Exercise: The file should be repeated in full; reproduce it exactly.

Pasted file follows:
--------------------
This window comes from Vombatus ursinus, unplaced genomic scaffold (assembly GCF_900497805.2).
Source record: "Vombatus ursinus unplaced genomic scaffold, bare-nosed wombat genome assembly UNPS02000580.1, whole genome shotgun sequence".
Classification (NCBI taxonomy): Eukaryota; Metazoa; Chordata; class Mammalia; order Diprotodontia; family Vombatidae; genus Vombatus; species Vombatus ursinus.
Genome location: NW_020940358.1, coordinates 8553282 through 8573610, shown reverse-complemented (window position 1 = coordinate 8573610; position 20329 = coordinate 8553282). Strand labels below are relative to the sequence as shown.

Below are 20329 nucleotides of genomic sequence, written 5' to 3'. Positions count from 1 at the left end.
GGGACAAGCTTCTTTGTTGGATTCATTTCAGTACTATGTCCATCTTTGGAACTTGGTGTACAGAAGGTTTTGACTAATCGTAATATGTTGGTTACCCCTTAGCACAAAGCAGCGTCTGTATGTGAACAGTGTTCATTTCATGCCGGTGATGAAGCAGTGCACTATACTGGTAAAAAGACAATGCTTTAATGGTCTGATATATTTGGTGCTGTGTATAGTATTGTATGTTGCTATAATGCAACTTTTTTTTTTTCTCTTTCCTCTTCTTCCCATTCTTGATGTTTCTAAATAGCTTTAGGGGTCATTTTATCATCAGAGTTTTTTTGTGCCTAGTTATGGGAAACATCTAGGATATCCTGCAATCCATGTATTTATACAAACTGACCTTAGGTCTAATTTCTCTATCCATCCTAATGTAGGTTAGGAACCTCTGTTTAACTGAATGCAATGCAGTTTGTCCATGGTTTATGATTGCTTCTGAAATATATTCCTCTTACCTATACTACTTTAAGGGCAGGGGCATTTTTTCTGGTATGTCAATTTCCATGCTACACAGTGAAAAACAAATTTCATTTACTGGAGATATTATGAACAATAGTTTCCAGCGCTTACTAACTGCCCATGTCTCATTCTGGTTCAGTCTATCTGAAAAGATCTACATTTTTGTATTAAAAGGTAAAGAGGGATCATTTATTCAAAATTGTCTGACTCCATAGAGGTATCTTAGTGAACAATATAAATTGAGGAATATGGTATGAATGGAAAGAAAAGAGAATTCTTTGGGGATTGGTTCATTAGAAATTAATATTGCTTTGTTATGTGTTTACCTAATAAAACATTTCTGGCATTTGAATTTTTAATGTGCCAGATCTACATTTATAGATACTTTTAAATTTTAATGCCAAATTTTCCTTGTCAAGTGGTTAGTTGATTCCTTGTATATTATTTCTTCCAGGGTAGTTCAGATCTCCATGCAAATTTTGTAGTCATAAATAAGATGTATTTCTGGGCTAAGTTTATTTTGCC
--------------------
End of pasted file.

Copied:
This window comes from Vombatus ursinus, unplaced genomic scaffold (assembly GCF_900497805.2).
Source record: "Vombatus ursinus unplaced genomic scaffold, bare-nosed wombat genome assembly UNPS02000580.1, whole genome shotgun sequence".
Classification (NCBI taxonomy): Eukaryota; Metazoa; Chordata; class Mammalia; order Diprotodontia; family Vombatidae; genus Vombatus; species Vombatus ursinus.
Genome location: NW_020940358.1, coordinates 8553282 through 8573610, shown reverse-complemented (window position 1 = coordinate 8573610; position 20329 = coordinate 8553282). Strand labels below are relative to the sequence as shown.

Below are 20329 nucleotides of genomic sequence, written 5' to 3'. Positions count from 1 at the left end.
GGGACAAGCTTCTTTGTTGGATTCATTTCAGTACTATGTCCATCTTTGGAACTTGGTGTACAGAAGGTTTTGACTAATCGTAATATGTTGGTTACCCCTTAGCACAAAGCAGCGTCTGTATGTGAACAGTGTTCATTTCATGCCGGTGATGAAGCAGTGCACTATACTGGTAAAAAGACAATGCTTTAATGGTCTGATATATTTGGTGCTGTGTATAGTATTGTATGTTGCTATAATGCAACTTTTTTTTTTTCTCTTTCCTCTTCTTCCCATTCTTGATGTTTCTAAATAGCTTTAGGGGTCATTTTATCATCAGAGTTTTTTTGTGCCTAGTTATGGGAAACATCTAGGATATCCTGCAATCCATGTATTTATACAAACTGACCTTAGGTCTAATTTCTCTATCCATCCTAATGTAGGTTAGGAACCTCTGTTTAACTGAATGCAATGCAGTTTGTCCATGGTTTATGATTGCTTCTGAAATATATTCCTCTTACCTATACTACTTTAAGGGCAGGGGCATTTTTTCTGGTATGTCAATTTCCATGCTACACAGTGAAAAACAAATTTCATTTACTGGAGATATTATGAACAATAGTTTCCAGCGCTTACTAACTGCCCATGTCTCATTCTGGTTCAGTCTATCTGAAAAGATCTACATTTTTGTATTAAAAGGTAAAGAGGGATCATTTATTCAAAATTGTCTGACTCCATAGAGGTATCTTAGTGAACAATATAAATTGAGGAATATGGTATGAATGGAAAGAAAAGAGAATTCTTTGGGGATTGGTTCATTAGAAATTAATATTGCTTTGTTATGTGTTTACCTAATAAAACATTTCTGGCATTTGAATTTTTAATGTGCCAGATCTACATTTATAGATACTTTTAAATTTTAATGCCAAATTTTCCTTGTCAAGTGGTTAGTTGATTCCTTGTATATTATTTCTTCCAGGGTAGTTCAGATCTCCATGCAAATTTTGTAGTCATAAATAAGATGTATTTCTGGGCTAAGTTTATTTTGCC